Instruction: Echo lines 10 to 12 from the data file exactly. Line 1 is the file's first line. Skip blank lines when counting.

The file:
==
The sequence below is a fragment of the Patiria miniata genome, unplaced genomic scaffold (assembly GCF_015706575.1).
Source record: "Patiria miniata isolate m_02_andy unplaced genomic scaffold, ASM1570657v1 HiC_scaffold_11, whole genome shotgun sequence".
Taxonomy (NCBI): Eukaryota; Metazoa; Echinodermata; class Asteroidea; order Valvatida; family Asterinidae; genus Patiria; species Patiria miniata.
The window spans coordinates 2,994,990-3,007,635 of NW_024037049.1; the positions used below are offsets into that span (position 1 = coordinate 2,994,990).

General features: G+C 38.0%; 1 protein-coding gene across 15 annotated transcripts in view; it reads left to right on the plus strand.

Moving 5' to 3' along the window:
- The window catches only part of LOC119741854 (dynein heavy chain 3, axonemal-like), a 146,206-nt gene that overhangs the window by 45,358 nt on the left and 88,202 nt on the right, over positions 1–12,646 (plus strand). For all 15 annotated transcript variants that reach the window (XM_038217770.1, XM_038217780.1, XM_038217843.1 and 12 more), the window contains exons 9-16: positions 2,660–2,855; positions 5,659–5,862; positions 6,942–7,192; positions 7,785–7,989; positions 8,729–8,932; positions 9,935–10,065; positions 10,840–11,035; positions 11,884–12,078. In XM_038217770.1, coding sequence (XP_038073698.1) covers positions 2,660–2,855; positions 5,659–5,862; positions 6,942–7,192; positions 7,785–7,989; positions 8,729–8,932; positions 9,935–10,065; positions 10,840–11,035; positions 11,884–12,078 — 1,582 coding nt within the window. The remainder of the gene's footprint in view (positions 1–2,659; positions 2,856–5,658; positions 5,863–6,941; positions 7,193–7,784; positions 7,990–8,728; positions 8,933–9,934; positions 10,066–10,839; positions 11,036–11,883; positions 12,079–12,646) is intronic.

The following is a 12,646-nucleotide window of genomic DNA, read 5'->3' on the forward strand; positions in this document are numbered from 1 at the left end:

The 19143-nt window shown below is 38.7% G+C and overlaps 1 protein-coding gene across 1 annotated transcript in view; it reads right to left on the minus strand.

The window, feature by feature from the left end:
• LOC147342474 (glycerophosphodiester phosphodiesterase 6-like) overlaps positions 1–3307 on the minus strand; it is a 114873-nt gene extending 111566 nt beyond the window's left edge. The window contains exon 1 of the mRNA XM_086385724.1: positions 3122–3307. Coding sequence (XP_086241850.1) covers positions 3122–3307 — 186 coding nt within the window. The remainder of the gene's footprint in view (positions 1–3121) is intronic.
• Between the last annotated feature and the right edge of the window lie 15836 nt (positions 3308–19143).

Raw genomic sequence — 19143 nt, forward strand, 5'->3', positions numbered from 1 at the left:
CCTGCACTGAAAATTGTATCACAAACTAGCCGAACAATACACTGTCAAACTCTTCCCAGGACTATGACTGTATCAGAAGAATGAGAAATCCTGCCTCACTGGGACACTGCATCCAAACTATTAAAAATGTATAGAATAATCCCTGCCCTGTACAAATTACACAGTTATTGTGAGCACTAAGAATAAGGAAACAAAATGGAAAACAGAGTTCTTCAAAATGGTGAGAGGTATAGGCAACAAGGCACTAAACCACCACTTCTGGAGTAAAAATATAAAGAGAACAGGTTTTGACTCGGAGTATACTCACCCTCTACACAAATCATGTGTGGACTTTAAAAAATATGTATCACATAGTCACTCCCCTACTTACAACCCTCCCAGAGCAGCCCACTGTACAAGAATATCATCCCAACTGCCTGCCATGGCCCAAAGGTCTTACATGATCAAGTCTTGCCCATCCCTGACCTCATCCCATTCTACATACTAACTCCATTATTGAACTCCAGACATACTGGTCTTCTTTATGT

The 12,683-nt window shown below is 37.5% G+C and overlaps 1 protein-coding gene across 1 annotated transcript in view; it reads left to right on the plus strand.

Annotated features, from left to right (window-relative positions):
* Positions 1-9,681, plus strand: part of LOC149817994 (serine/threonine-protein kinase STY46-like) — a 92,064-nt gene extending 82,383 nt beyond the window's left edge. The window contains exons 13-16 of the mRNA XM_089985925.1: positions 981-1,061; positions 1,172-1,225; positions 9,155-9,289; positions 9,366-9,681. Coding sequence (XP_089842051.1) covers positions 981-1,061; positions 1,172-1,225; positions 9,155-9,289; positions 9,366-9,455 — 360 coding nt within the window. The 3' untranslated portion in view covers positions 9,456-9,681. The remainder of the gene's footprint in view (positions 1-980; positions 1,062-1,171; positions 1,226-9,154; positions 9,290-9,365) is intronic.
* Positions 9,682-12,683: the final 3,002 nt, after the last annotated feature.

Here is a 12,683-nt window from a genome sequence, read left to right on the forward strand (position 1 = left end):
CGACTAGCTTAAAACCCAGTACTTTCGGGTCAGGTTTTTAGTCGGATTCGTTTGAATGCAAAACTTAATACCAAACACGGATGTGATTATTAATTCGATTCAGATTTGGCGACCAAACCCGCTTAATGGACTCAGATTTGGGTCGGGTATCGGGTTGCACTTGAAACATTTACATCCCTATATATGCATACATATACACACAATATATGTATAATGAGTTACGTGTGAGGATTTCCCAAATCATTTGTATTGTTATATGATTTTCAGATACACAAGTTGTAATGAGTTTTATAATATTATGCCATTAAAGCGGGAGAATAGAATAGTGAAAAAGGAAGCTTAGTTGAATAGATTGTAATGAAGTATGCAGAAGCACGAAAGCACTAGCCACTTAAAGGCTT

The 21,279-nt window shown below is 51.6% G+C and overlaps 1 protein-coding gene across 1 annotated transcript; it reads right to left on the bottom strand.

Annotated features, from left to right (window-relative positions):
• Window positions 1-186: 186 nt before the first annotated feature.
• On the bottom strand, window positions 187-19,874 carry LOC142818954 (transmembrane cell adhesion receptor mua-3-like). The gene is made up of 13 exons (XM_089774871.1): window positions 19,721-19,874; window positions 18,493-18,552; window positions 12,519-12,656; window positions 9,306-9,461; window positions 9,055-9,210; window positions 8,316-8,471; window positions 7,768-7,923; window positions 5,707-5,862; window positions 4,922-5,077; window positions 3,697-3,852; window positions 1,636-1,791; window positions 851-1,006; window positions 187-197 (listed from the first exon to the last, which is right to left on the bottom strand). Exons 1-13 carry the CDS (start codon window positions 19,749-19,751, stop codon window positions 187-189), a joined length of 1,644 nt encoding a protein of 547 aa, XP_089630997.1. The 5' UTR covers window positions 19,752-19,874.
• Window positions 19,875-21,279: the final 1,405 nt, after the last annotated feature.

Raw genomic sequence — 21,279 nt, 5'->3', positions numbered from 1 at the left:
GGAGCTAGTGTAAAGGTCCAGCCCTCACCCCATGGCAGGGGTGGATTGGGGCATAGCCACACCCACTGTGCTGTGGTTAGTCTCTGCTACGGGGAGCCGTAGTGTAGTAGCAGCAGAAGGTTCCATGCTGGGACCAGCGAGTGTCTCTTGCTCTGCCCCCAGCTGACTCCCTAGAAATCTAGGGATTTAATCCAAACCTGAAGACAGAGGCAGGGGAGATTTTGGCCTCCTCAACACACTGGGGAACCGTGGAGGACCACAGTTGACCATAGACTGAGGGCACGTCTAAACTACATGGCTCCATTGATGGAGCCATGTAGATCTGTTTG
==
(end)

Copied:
The window, feature by feature from the left end:
• LOC147342474 (glycerophosphodiester phosphodiesterase 6-like) overlaps positions 1–3307 on the minus strand; it is a 114873-nt gene extending 111566 nt beyond the window's left edge. The window contains exon 1 of the mRNA XM_086385724.1: positions 3122–3307. Coding sequence (XP_086241850.1) covers positions 3122–3307 — 186 coding nt within the window. The remainder of the gene's footprint in view (positions 1–3121) is intronic.
• Between the last annotated feature and the right edge of the window lie 15836 nt (positions 3308–19143).